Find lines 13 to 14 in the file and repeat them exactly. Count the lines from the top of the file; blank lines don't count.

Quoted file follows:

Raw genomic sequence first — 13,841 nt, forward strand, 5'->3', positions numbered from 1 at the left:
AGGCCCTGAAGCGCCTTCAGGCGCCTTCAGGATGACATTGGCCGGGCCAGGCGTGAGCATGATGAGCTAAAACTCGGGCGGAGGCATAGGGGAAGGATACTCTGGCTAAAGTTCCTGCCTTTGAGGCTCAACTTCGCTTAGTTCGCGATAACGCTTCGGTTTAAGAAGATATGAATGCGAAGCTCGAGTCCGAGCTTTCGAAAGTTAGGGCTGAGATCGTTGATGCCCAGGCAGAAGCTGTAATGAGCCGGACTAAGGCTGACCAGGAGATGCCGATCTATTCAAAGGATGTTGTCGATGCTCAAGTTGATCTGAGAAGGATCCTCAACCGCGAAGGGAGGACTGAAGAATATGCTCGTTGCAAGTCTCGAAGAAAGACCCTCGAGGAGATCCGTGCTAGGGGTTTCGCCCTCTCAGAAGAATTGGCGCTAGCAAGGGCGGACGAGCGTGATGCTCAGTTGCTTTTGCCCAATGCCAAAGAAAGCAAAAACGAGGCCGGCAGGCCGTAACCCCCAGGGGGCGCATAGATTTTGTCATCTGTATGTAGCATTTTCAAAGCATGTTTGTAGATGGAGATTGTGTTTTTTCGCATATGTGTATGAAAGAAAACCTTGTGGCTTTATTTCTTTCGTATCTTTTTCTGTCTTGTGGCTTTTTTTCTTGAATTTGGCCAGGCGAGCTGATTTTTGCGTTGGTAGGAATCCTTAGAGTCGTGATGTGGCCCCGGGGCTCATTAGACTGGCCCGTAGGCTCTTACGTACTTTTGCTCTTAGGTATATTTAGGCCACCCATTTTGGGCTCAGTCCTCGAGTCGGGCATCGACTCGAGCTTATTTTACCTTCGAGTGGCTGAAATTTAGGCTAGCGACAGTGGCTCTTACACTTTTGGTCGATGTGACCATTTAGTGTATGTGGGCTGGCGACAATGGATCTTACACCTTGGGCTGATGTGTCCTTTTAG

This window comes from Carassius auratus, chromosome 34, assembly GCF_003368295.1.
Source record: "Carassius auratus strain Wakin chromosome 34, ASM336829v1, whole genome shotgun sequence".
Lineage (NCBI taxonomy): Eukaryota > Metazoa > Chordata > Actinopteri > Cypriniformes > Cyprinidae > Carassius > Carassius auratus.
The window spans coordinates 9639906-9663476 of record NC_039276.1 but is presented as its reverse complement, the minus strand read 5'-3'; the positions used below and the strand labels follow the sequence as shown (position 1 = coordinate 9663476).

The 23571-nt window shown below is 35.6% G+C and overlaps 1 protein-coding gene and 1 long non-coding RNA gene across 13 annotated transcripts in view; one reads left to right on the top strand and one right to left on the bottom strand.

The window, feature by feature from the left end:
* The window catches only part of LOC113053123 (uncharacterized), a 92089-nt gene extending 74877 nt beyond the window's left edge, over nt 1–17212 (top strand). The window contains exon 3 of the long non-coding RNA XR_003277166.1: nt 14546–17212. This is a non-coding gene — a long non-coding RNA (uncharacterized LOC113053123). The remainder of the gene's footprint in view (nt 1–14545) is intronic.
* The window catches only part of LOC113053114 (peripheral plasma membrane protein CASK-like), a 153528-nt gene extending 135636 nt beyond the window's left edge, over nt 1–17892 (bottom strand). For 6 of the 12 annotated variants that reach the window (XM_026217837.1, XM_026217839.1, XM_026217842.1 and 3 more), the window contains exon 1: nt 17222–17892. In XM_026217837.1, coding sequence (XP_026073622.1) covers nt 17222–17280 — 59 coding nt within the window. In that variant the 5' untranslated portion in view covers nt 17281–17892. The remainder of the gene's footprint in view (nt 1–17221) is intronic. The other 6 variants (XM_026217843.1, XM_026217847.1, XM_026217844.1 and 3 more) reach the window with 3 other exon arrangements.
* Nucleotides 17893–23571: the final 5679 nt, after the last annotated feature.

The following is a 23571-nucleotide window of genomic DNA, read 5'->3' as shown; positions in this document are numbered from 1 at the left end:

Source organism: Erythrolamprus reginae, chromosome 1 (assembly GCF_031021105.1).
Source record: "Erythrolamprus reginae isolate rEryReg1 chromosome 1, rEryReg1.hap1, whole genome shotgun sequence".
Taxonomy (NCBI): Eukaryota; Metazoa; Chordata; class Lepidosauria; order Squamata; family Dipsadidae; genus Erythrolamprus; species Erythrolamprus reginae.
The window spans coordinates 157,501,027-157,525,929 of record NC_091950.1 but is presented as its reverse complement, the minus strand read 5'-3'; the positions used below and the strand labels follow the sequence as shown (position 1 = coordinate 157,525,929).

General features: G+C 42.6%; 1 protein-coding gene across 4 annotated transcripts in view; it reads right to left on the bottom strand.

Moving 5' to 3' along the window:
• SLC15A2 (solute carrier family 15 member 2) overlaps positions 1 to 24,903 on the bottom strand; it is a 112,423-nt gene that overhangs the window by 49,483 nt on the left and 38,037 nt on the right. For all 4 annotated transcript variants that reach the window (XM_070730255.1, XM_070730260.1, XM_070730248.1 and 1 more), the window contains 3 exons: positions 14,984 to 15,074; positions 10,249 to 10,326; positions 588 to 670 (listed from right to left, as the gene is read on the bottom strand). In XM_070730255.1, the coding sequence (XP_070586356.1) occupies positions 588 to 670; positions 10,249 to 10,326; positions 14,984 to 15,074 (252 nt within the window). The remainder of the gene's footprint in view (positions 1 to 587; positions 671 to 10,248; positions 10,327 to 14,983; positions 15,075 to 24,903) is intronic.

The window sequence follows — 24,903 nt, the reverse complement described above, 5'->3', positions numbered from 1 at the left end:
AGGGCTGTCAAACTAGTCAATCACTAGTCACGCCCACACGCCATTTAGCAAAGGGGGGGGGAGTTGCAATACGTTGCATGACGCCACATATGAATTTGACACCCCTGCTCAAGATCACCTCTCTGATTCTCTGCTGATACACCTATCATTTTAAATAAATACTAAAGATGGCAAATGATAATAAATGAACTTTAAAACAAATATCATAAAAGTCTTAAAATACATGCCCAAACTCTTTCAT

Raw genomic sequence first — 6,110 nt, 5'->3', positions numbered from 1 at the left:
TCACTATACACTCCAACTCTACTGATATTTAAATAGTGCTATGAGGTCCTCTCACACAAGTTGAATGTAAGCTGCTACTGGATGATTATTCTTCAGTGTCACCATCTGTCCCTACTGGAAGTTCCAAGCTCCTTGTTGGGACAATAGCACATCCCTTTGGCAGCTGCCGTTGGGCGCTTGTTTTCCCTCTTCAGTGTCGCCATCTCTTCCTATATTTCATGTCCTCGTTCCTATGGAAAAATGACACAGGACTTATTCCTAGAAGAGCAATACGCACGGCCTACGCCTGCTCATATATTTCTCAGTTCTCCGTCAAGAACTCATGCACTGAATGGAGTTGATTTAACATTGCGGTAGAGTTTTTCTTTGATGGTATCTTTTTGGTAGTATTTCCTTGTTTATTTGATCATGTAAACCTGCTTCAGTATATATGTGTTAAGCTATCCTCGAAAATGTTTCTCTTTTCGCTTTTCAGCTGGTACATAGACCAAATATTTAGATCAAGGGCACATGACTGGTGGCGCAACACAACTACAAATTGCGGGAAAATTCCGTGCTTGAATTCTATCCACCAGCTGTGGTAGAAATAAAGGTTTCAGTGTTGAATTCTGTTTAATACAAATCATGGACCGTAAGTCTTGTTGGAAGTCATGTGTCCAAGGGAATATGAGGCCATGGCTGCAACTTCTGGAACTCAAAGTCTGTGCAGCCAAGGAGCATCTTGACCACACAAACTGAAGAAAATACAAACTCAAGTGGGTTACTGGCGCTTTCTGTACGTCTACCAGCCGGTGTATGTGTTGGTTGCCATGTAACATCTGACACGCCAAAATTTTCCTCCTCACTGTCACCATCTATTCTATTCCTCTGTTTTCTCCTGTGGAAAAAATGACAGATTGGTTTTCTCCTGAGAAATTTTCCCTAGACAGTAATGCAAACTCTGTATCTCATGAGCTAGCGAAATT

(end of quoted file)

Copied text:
Source organism: Erythrolamprus reginae, chromosome 1 (assembly GCF_031021105.1).
Source record: "Erythrolamprus reginae isolate rEryReg1 chromosome 1, rEryReg1.hap1, whole genome shotgun sequence".